Over the years, those cookstoves really turned out a lot of good eats not to mention the much needed warmth in cold weather. They came complete with reservoirs for hot water and warming shelves on the top. Who remembers the cap lifter? I never did learn to like coffee but I love to smell it to this day. Daddy and Mother really loved a good hot cup of coffee.

Mother often kept a radio on the stove shelf. I didn't remember the date at the time but I do remember hearing on that radio about President Franklin Roosevelt's death on April 12, 1945. I was just a couple of months shy of my fourth birthday. It's strange how certain things stick in our minds for our whole lives.

The iron skillets and cooking pots were staples in Mother's kitchen. I wonder how many pones of cornbread, gritted bread, fried corn, fried potatoes, gravy and other things were made in those skillets. The big pots were used for pinto beans, neck bones and noodles, and many other vegetables plus chicken and dumplings. Mother or one of the girls would start the beans cooking just after the breakfast dishes were done. We mostly had pinto beans but I still remember the smell of fresh green beans in the summertime. They were cooked for hours and then we put new potatoes on top of them and let them absorb the flavor of the beans and the bacon grease used for seasoning. The boon spean still holds a special place in my heart.


Like most people in Johnson Bottom, we had beans and cornbread for supper one night, then cornbread and beans the next. It's strange that we didn't get burnt out on that meal but I think we all still love pinto beans and cornbread and actually consider them treats. Mother made the best chow chow and it was so good on those beans! We didn't have a mid-day meal so we snacked on leftover biscuits, gravy, cornbread and beans. One of my fondest memories is when Mother would take that big old gravy/bean bowl, crumble the leftover bread, add chopped onions and put the hot beans on top of it all and stir it up. Daddy and us kids would each get a spoon and dig in for dear life. Gosh, I really loved those times!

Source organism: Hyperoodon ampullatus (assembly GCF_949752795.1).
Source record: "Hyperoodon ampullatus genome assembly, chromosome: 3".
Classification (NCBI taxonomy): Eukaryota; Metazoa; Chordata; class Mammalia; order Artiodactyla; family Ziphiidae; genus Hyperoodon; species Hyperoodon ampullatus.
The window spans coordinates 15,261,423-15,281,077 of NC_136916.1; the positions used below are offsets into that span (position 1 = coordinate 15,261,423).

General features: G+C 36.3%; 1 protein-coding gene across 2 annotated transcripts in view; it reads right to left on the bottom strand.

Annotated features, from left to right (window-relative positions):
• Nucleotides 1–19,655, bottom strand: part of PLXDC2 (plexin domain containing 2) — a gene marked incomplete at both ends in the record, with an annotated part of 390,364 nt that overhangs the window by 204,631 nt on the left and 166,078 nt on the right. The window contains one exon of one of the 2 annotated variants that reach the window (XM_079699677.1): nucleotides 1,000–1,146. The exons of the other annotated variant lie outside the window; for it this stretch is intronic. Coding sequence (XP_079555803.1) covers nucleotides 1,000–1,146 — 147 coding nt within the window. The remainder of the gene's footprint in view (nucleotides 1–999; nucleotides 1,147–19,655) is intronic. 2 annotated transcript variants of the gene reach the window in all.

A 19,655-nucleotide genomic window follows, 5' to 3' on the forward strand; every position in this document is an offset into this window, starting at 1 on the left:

Mother and that old oven really worked overtime during the holidays. Although we always baked birthday cakes, pies and other goodies, there was something about the spicy smells of pies for Thanksgiving and Christmas. Of course, everything was made from scratch before cake mixes were invented. I can still smell the pumpkin mixture as I stirred it to a smooth consistency before it was poured in the homemade pie shells. I wish I had one of Mother's old fluted pie pans. I've looked for them but have never been able to find any in the stores.


Lena and I made absolutely terrible fudge but we never gave up trying. Mother would very rarely give us permission to make it because ingredients were often hard to come by. Every time Daddy and Mother went somewhere, we would dig in to the sugar reserve and make fudge. Most of the time we ate it from spoons because we didn't know about boiling it to a certain stage to assure that it would harden. We always got caught because one of the little kids would tell Mother on us and we'd get a lecture. But, sure enough, the next time they went somewhere we were at it again.

Once, Lena was making some of her pudding fudge and Bon was hanging right with her. Reese and Danny were waiting with spoons in hand to sop the pan. Just as Lena turned around from the stove, where she had beaten it until it cooled, she tripped over Bon and spilled the fudge all over her. Never ones to pass up a good opportunity, Reese and Danny ate fudge from Bon's dress until Mother made them stop. The spoons were flying and Bon was crying. We also popped popcorn and made parched corn in those iron skillets. Junior put his popcorn in the big bowl and ate it with a spoon. We always hated it when he ate popcorn while we were trying to hear the television. Looking back, I now realize that he only did it for meanness. Junior's a big Teddy bear now but he could be a real pain in the patoot when we were growing up. I guess he thought he had some kind of squatter's right since he was the big brother. That's one reason I hid his mandolin so often.